First, I’ve been so overwhelmed by the outpouring of support this week and the countless messages. Honestly, who needs The Notebook? I feel ALL THE FEELINGS.
I’ve already been able to connect with some of you, particularly those that really needed a friend (or virtual drinking buddy), but I hope to respond to the rest in the next few days!
For all new parents—and even those second and third-time offenders—the sleep struggle is REAL. I got a message from Ashley who said her 13-month-old son isn’t sleeping through the night. She’s DESPERATE for a full night’s sleep, and was hoping we could offer her some help.
The good news is, she’s not alone. This is such a common hurdle among parents, so I thought exploring it a bit more could hopefully help many of you.
It’s not until becoming a parent that I truly appreciated how completely bogus the phrase “sleep like a baby” is. Like…what baby? Did you know that very act of putting oneself to sleep is a learnt skill? I didn’t, but that’s mostly because I spent the better part of my 20’s crashing out face down in my NYC apartment at 3 a.m. (sorry Dad).
But back to Ashley’s little night owl…
Her husband and extended family don’t subscribe to the “crying it out” method, and Ashley ends up doing much of the nighttime duty.
OK, so part of me wants to shout, “Woman…if you’re the one doing the lion’s share of work, do what you want.”
But I’m checking myself. Ashley has decided that letting him cry it out doesn’t work for her family, and I want to support that. If his crying will lead to a stressed out house, that doesn’t help anyone.
This is how Ashley broke down her dilemma:
For his naps and at nighttime I give him his bottle, rock him to sleep and place him in his crib when he’s out. If I put him in his crib when he’s awake, he cries until I either pat his bottom or rock him. He then wakes up 2-3 hours later crying and I usually just bring him in our bed. I know I shouldn’t, but I get too lazy to re-rock him. If it’s been longer than four hours [since his evening feed], my husband will change him and I’ll get the bottle to feed him. Once he’s asleep, I’ll usually bring him in bed with us. I know I need to cut out the co-sleeping but any advice would really be appreciated!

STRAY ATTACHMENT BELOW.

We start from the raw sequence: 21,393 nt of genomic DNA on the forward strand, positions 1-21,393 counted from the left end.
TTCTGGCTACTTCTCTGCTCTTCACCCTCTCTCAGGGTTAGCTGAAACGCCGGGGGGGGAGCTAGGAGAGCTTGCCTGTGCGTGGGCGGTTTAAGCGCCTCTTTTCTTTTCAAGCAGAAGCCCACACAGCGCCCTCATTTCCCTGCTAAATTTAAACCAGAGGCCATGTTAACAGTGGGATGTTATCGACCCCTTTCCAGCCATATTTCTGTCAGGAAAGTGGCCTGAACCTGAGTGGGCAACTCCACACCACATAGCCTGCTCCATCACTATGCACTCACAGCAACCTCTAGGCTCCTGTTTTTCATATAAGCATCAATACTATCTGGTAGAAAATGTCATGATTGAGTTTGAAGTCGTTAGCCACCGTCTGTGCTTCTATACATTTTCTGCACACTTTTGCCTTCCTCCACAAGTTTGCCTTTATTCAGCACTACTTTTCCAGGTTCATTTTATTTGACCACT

First off…do not call yourself lazy for doing what you need to do to get through a night. Not to me, and not to anyone. There’s a reason sleep deprivation has long been used as a form of torture. It can break down even the strongest minds. Sometimes you just have to get through, by any means necessary.
That being said, you recognize that the co-sleeping is making this more difficult for you. He’s gonna have trouble sleeping through the night in his own crib, if he’s not spending much time there.
As for the night feedings, most experts would say (depending on weight, growth spurts, etc.) that he’s not waking up because of hunger, even if he does end up drinking a full bottle. By 14-16 pounds, a baby should be able to go eight-plus hours at night without a feeding. Think of it this way: If you wake up to pee at 3 a.m., and someone is there to offer you a funfetti cupcake, would you turn it down? Me neither.
Basically, he’s gotten in the habit of waking up, and he knows that if he cries long enough, you’ll come in, so why wouldn’t he just keep crying? To his little brain, it makes perfect sense.
Since I’m not an expert (or anywhere close), I decided to ask one. Melissa Brown is one of the top infant and toddler sleep consultants in Southern California and is the founder of Sleep Shop OC.
Here’s her two cents. (Actually, this is worth like way more than two cents. Trust!)
Getting older babies to sleep can be challenging, but the good news is that if you are willing to put in the hard work, they usually catch on quickly!